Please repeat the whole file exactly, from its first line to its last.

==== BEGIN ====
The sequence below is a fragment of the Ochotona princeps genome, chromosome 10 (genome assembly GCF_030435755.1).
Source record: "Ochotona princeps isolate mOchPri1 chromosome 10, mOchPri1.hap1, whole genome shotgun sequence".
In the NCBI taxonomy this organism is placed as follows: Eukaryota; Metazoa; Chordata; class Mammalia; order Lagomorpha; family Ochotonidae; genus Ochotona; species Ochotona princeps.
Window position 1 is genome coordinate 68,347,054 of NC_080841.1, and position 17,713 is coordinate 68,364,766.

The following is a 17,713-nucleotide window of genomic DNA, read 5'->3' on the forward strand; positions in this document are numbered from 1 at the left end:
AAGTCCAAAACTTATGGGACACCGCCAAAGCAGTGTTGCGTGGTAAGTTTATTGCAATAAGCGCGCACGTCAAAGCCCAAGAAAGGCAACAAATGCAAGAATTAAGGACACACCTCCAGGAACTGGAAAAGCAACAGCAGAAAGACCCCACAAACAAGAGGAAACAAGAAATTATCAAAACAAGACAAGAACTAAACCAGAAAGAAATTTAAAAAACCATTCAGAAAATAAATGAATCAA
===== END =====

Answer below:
The sequence below is a fragment of the Ochotona princeps genome, chromosome 10 (genome assembly GCF_030435755.1).
Source record: "Ochotona princeps isolate mOchPri1 chromosome 10, mOchPri1.hap1, whole genome shotgun sequence".
In the NCBI taxonomy this organism is placed as follows: Eukaryota; Metazoa; Chordata; class Mammalia; order Lagomorpha; family Ochotonidae; genus Ochotona; species Ochotona princeps.
Window position 1 is genome coordinate 68,347,054 of NC_080841.1, and position 17,713 is coordinate 68,364,766.

The following is a 17,713-nucleotide window of genomic DNA, read 5'->3' on the forward strand; positions in this document are numbered from 1 at the left end:
AAGTCCAAAACTTATGGGACACCGCCAAAGCAGTGTTGCGTGGTAAGTTTATTGCAATAAGCGCGCACGTCAAAGCCCAAGAAAGGCAACAAATGCAAGAATTAAGGACACACCTCCAGGAACTGGAAAAGCAACAGCAGAAAGACCCCACAAACAAGAGGAAACAAGAAATTATCAAAACAAGACAAGAACTAAACCAGAAAGAAATTTAAAAAACCATTCAGAAAATAAATGAATCAA